The scale factor a is related to the center frequency f_{0} of g(t) and can be related to the physical frequency by a = f_{0}/f. The scale factor a can stretch the basic wavelet, the wavelet width is proportional to a, and the amplitude is proportional to 1/a, but the shape (area) of the wavelet remains unchanged. The larger the scale, the longer the wavelet function is in time. Then the wavelet function processes the longer part of the signal, and the low frequency characteristic of the signal is obtained. On the other hand, when the scale factor is smaller, the wavelet function only processes the shorter part of the signal, so the high frequency characteristic of the signal is obtained.

2.2. Parameters Calculation

For the three-component seismic signal u_{i}(t) (i = x, y, z), its wavelet transform in the time-frequency domain is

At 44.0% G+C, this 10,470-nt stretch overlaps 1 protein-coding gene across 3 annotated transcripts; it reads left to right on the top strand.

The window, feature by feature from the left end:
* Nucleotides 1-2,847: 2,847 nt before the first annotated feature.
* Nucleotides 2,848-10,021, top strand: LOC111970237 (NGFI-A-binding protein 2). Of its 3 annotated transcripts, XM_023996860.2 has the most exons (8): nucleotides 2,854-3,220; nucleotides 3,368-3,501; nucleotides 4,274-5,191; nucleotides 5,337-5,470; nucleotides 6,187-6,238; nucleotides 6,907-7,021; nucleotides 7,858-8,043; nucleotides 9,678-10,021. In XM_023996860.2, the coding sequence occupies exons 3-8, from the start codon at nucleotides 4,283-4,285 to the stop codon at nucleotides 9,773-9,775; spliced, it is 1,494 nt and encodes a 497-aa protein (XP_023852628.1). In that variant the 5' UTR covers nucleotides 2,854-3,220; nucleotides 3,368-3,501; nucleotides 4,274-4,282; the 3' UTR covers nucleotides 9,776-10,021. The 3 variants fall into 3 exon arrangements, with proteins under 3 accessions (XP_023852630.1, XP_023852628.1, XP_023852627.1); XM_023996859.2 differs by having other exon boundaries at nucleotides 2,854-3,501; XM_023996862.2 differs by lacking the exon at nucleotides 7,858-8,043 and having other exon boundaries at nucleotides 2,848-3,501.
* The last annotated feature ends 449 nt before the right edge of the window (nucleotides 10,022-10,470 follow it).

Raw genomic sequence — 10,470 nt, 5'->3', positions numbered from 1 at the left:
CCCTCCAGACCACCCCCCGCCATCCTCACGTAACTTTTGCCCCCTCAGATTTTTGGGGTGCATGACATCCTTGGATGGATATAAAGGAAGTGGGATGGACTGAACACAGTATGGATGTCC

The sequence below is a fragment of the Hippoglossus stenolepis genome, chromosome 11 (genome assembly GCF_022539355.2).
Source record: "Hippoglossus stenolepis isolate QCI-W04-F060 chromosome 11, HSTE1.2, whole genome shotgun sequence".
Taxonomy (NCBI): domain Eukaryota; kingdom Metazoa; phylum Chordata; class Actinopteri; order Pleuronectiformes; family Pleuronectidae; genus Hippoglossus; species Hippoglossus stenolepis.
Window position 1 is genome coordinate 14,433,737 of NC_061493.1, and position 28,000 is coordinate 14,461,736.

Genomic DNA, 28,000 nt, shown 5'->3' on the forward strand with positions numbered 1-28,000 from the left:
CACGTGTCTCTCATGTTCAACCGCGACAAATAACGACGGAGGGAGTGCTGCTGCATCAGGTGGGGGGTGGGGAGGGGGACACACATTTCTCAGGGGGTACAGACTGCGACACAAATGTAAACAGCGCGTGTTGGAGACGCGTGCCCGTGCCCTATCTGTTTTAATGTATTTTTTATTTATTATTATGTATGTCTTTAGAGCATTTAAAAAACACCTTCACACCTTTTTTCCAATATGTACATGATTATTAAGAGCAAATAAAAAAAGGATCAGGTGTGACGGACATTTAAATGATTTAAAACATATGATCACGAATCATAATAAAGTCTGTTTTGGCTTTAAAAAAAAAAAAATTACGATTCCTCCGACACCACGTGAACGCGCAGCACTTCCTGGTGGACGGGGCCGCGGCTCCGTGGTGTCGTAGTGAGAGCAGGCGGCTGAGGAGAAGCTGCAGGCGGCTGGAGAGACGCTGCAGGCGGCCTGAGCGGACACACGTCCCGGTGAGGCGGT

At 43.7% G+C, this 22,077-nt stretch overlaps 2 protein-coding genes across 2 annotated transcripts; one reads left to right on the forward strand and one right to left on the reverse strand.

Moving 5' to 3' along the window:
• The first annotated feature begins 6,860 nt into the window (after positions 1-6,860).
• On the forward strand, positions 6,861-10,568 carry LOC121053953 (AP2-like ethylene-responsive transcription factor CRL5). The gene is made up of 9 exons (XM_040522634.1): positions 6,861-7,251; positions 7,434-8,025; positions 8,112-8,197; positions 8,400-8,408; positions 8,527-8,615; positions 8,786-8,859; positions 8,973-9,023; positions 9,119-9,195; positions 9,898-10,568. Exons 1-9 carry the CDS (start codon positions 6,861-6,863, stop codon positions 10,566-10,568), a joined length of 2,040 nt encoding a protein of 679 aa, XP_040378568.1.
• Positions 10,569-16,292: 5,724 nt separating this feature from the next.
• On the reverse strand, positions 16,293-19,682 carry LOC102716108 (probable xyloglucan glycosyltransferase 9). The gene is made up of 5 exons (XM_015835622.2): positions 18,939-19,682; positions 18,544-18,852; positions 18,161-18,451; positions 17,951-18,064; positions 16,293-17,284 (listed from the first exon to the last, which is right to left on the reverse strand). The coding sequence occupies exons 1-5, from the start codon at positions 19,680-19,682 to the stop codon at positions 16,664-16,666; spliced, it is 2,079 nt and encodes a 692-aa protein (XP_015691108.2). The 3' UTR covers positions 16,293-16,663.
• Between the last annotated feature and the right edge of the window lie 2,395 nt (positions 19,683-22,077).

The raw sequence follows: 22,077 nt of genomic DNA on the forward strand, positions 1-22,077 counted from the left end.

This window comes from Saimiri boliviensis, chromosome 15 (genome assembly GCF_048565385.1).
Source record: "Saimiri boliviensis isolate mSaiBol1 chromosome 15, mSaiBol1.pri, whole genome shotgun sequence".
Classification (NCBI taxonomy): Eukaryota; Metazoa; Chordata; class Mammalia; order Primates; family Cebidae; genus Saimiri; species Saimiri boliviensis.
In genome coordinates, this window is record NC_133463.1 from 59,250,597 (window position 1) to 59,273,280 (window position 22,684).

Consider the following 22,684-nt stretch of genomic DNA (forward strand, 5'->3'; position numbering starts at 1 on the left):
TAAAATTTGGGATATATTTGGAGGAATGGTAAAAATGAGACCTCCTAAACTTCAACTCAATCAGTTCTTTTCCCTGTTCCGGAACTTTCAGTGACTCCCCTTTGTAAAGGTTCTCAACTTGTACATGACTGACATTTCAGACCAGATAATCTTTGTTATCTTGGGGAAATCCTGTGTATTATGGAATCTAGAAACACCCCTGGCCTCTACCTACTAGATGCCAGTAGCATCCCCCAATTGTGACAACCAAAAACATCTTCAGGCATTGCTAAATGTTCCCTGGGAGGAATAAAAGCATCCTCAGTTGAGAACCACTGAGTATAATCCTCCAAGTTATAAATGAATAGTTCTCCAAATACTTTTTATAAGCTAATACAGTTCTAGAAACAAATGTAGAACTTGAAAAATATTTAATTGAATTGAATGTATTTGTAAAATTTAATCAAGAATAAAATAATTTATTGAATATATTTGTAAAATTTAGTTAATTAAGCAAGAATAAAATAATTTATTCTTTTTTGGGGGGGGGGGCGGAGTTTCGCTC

$W{T}_{i}\left(b,a\right)$ . When the time is b, its local approximation can be expressed as
${W}_{i}\left(b+\tau ,a\right)$ , this can be expressed as formula (5) by the modulus and phase of the wavelet transform:

${W}_{i}\left(b+\tau ,a\right)\approx \left|W{T}_{i}\left(b,a\right)\right|\cdot \mathrm{cos}\left[{\Omega}_{i}\left(b,a\right)\tau +\mathrm{arg}W{T}_{k}\left(b,a\right)\right]$ (5)

where ${\Omega}_{i}\left(b,a\right)$ is the instantaneous frequency function of i component at scale a and time b, it is defined as:

${\Omega}_{i}\left(b,a\right)=\frac{\partial}{\partial b}\mathrm{arg}W{T}_{i}\left(b,a\right)$ (6)

In order to avoid numerical derivation, the wavelet g(t) and its derivative is used to obtain the exact equation of ${\Omega}_{i}\left(b,a\right)$ .

${\Omega}_{i}\left(b,a\right)=-\mathrm{Im}\left[\frac{W{T}_{i}^{{g}^{\prime}}\left(b,a\right)}{W{T}_{i}^{g}\left(b,a\right)}\right]$ (7)